Well, yes; there can be no serious dispute about that. But the substantive issue is whether the tendentiously-termed “pro-life” position accords with liberty, ethics and rationality. It does not. Those who deny the ability of a woman to terminate a pregnancy are, by definition, on the side of reaction and state authority against personal liberty, women’s rights and the ethic of the family.
This isn’t a legitimate question of incommensurable values or competing rights that need to be traded off. To insist that a woman carry a foetus to term is (it is no hyperbole to say) not merely illiberal but despotic. That has long been the demand of autocrats and religious obscurantists, who are often – as in the strict prohibitions on abortion maintained by tsarist Russia – the same people. And it’s despotic even if you suppose, contrary to science and reason but consistent with religious dogma, that the cluster of cells that make up an embryo is a human life.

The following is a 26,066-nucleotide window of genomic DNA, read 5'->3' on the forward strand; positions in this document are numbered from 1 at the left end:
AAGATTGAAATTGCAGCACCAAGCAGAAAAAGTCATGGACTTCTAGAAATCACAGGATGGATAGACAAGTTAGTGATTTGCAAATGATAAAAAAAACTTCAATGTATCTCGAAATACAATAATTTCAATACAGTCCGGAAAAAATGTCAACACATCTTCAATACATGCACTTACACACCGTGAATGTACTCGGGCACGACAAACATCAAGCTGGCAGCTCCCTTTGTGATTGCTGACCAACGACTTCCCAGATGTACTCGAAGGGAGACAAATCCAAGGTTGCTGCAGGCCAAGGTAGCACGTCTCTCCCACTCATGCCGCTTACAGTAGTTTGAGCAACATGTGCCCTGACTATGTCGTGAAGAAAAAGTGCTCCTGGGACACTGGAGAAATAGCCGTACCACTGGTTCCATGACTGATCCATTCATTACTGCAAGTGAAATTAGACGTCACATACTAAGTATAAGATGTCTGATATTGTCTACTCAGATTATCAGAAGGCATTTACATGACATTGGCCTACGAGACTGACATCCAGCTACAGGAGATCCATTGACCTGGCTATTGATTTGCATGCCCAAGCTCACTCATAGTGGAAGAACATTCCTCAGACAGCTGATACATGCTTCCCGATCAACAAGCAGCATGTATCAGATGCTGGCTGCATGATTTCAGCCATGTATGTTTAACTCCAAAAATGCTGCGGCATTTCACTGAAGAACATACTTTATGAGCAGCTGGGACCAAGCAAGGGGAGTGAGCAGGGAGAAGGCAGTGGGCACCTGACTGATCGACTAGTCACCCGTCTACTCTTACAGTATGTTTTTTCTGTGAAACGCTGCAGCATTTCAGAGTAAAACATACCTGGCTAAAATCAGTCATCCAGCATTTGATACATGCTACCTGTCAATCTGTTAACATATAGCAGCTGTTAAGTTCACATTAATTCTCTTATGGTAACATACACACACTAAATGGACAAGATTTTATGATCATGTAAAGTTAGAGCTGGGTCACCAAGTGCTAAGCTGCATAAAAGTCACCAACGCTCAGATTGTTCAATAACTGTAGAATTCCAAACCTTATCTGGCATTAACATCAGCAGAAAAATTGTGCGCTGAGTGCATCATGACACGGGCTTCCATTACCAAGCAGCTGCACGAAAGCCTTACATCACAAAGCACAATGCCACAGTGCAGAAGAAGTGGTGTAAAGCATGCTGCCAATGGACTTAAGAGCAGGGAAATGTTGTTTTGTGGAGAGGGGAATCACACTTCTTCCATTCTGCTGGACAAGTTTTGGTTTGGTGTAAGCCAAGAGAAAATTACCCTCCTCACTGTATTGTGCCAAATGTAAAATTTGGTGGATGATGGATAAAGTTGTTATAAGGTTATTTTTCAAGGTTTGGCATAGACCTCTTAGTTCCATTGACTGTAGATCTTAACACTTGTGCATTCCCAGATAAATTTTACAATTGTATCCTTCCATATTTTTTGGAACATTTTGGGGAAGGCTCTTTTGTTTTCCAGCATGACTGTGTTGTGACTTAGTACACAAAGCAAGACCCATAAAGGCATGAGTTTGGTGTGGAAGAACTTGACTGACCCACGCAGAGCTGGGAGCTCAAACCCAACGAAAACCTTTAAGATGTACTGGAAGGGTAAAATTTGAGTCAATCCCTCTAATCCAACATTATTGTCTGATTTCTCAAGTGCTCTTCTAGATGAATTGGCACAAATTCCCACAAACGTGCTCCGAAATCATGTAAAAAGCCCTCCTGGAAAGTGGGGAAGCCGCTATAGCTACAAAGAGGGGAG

It is for considerations such as these – its authoritarianism and heedlessness of women’s welfare – that, I believe, Mehdi’s case sparked such criticism, in which I join. It’s a small point by comparison, but his citing Christopher Hitchens as a fellow-thinker on abortion is not right. Apparently, Mehdi has had second thoughts about the prudence of doing this only because Hitch is not universally popular.
I didn’t agree with Christopher, whom I knew well, on this issue, but he understood that there were many circumstances in which it would be undesirable to bring a foetus to term (and said so, in God is Not Great, p. 221). That point is not made by Mehdi, yet it’s a simple, minimal and humanitarian truth.